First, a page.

Ángel Ontalva & Vespero - Carta Marina

7 songs
60:29 minutes
***** ***


Half a year after Vespero’s latest and really great album Shum-Shir, the progressive psychedelic rock band from Southern Russia is back with a new collaborative album, Carta Marina, recorded together with Ángel Ontalva, who is best known as the guitarist of avant prog band October Equus who have released some well received records over the last ten or so years.

At times, such collaborative albums can be quite tedious, because both sides don’t know each other that well, but in this case, one can well claim that the final result might even be bigger than the sum of its parts. The music is not as brainy as what October Equus do, but also in a way more structured than the sometimes psychedelic outbursts of Vespero. Carta Marina, named after "Carta marina et descriptio septentrionalium terrarum", a map from the 16th century that first showed a detailed view of the Nordic countries, contains seven songs that make it to one hour of music. The album starts and closes with its two longest tracks, both running over ten minutes, where the artists can let it all out at their leisure. Especially the twelve-minute-long opener and title track works magic by starting rather slowly and then building into a mesmerising crescendo taking advantage of the excellent guitar and violin work, so that at times you might feel reminded of the Mahavishnu Orchestra. The centre piece Insula Magnetica is a nine-minute-long drony ambient exploration that is quite hypnotic if maybe a little on the long side. The four remaining tracks are shorter, although they still are between six and a half and eight minutes long. I especially want to point out Horrenda Charybdis Near Lofoten that starts weirdly enough but soon takes you to a place that sounds like forty-five years ago. Distorted organs, a wailing guitar and an overall mellow mood catapult you straight to the good, old days of the Canterbury scene, as if Soft Machine and Camel met for a secret jam session. The melodies are incredibly moving, the sound is vintage yet transparent and powerful, making this that one track that you absolutely should listen to.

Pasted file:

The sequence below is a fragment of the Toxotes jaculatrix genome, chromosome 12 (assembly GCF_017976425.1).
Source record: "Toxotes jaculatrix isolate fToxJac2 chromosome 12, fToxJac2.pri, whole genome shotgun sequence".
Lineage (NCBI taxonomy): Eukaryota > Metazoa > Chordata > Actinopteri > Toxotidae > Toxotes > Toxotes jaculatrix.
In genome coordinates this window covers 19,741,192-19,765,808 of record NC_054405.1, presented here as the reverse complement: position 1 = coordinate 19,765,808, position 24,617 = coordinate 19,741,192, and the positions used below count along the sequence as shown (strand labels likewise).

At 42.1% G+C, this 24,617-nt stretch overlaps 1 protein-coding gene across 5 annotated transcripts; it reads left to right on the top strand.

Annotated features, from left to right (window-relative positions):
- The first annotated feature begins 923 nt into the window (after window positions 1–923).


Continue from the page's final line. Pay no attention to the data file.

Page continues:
The great thing about Carta Marina is that Ángel Ontalva and Vespero achieve the rare trick of sounding together unlike their music when played by themselves without the other party present. Fans of psychedelic progressive rock with impressive guitar skills and a certain knack for jazz fusion will be delighted by this quality hour retro feast. I must confess that I was afraid that this would turn out to be too much on the improvisational side, but the musicians were smart enough to put enough thought into the songwriting to allow Carta Marina to become an outstanding album!

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